So after all this we left our moorage about 2:00PM on Friday and headed for the first mark which was about 8-10 miles from our dock.

From there we we able to use the touch screen technology to plot our straight line course across the Gulf to a marker about 15 miles from downtown Tarpon Springs.

Next we kicked in [engaged"] the autopilot...

and took turns monitoring all the systems.                          

The crossing started with 1-2 waves quartering off the bow. This was not bad at all as we were running about 7-8 mph the whole time. Later the wind and waves came abeam and finally for the last 50 miles were on our stern so pushed us on in to our marker on the other side.... nearly right on time.

The sunset at about 7:45 and was spectacular. After many years of trying to see it in Hawaii, I finally saw the "green flash" as the sun descended below the horizon.

We were treated to 3-4 dolphins swimming with us as the sun went down. We felt that this had to be a good omen. They are darn hard to catch on film though!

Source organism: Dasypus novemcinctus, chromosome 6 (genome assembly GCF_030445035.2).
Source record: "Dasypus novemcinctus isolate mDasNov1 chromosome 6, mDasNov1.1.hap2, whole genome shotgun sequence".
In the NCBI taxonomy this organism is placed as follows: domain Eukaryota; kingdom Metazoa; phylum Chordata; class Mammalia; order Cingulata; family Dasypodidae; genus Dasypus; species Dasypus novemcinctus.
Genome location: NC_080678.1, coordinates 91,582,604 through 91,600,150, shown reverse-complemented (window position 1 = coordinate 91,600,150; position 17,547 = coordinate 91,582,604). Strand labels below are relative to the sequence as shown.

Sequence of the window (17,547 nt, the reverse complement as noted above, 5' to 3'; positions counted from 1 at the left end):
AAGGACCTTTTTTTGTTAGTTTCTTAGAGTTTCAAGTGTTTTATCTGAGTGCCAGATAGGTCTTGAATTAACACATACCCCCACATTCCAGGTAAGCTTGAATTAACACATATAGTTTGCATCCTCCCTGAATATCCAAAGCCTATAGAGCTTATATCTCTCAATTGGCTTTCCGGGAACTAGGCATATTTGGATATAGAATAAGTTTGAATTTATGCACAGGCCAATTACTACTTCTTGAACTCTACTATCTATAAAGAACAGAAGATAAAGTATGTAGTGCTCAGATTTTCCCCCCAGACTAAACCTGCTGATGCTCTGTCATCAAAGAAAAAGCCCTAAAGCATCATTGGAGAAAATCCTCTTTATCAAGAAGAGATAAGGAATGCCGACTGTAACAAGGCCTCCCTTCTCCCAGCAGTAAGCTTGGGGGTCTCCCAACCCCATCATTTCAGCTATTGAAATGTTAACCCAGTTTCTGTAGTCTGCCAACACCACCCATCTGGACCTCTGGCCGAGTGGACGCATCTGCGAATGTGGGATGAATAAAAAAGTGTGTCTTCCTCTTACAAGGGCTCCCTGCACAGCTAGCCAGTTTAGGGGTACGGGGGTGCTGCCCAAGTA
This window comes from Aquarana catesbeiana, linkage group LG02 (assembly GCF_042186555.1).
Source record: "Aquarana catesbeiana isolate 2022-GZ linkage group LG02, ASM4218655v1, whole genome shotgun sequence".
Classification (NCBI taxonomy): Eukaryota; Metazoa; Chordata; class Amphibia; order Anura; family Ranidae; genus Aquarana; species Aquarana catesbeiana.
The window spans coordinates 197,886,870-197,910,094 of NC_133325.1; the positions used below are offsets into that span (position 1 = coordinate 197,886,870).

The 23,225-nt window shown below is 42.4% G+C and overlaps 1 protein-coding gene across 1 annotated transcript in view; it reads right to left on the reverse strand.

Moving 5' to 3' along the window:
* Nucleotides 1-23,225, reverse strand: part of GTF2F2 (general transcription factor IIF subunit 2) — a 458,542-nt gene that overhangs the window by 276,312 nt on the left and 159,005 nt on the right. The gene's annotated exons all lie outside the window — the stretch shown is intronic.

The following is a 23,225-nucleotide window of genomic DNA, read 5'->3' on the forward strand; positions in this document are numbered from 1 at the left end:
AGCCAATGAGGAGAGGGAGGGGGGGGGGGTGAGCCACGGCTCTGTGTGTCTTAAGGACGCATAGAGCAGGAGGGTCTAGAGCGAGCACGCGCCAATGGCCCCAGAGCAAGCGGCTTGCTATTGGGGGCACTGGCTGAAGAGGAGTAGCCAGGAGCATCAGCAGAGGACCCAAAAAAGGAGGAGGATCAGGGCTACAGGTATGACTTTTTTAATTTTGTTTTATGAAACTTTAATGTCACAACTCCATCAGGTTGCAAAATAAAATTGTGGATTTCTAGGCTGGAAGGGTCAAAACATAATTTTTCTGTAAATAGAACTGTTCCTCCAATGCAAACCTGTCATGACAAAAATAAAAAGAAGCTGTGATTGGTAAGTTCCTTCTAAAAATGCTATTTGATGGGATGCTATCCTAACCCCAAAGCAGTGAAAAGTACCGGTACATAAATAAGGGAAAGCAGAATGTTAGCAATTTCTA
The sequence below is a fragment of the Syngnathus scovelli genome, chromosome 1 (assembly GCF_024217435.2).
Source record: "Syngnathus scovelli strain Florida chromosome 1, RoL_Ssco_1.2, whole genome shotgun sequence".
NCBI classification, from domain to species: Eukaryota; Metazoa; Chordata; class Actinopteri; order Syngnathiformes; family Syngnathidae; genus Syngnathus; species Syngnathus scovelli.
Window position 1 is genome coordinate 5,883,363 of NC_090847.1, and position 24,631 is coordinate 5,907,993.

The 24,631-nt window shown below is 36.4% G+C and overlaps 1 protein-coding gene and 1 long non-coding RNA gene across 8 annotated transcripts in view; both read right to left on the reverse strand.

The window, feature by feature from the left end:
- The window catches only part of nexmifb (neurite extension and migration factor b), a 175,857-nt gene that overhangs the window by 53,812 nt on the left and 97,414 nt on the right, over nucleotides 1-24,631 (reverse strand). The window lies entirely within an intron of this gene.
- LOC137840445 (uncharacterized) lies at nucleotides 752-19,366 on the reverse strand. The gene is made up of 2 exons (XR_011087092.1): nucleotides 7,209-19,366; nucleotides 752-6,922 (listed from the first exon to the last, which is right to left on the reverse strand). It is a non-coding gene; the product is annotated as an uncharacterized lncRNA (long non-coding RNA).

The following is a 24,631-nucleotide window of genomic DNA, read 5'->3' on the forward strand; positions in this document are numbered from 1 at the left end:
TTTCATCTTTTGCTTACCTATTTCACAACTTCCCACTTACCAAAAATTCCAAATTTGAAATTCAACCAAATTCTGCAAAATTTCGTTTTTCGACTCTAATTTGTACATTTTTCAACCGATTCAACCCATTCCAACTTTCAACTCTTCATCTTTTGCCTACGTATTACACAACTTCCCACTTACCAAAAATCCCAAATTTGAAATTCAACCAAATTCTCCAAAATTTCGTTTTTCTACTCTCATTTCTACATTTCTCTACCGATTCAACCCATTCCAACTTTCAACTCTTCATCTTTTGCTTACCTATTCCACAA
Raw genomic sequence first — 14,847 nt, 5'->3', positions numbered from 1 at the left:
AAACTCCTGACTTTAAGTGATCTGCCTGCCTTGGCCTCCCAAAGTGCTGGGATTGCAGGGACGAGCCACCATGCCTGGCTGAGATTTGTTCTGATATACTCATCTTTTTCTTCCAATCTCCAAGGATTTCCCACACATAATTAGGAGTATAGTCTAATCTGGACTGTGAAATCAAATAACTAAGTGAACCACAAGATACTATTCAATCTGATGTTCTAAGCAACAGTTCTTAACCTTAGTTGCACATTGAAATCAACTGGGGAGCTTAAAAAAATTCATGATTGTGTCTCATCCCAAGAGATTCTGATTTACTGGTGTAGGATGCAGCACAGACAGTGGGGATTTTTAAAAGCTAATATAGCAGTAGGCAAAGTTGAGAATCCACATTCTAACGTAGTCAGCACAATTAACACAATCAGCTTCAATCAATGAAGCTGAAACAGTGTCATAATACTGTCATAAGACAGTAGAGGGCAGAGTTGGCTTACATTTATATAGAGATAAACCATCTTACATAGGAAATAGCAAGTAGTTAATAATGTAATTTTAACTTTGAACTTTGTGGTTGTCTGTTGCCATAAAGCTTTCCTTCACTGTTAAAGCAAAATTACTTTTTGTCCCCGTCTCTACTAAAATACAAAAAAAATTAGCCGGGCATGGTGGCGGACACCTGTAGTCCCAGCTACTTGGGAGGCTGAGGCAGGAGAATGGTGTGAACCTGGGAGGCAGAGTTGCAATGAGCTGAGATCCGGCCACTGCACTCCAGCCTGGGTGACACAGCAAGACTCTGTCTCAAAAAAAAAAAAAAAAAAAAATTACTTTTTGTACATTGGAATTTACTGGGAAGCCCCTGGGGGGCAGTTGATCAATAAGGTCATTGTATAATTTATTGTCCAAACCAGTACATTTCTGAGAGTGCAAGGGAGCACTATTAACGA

Shortly after that the tiny sliver of a moon came out. It was already descending when it made its appearance so it only stayed around until about midnight. Then it got really dark. Here is a picture of the Gulf of Mexico at night.... when the moon is gone.

During the crossing we had our radar on and saw a few other boats and communicated with one as they were overtaking us on their way to Clearwater. It was otherwise a quiet, long, nearly sleepless night. Overall, it was a good crossing. No one got seasick and the seas were fair enough.

Now the ace we had up our sleeve was that we were parked behind a State of Florida Fish and Wildlife Commission boat/ship when we were in port. It had to be a hundred feet long.

This was the last part of our strategy if we ran into trouble out in the middle of the Gulf, I felt that all we had to do was call them and tell them that we had a dolphin caught in our prop or that we saw a beloved "snaildarter" out there or perhaps a "spotted owl"... anything protected .... and they would fire that big boat up and come find us real quick!

Nautical Word For The Day: [from seatalk.info]


1. Waves emanating from a vessel as it passes through the water.

From Great Loop Jargon:

2. Being part Irish it is their equivalent to a funeral celebration and certainly involves minimal quantities of Irish wiskey.... but no maximum! I guess that would happen if the crossing had not gone so well!!!

Tuesday, March 12, 2013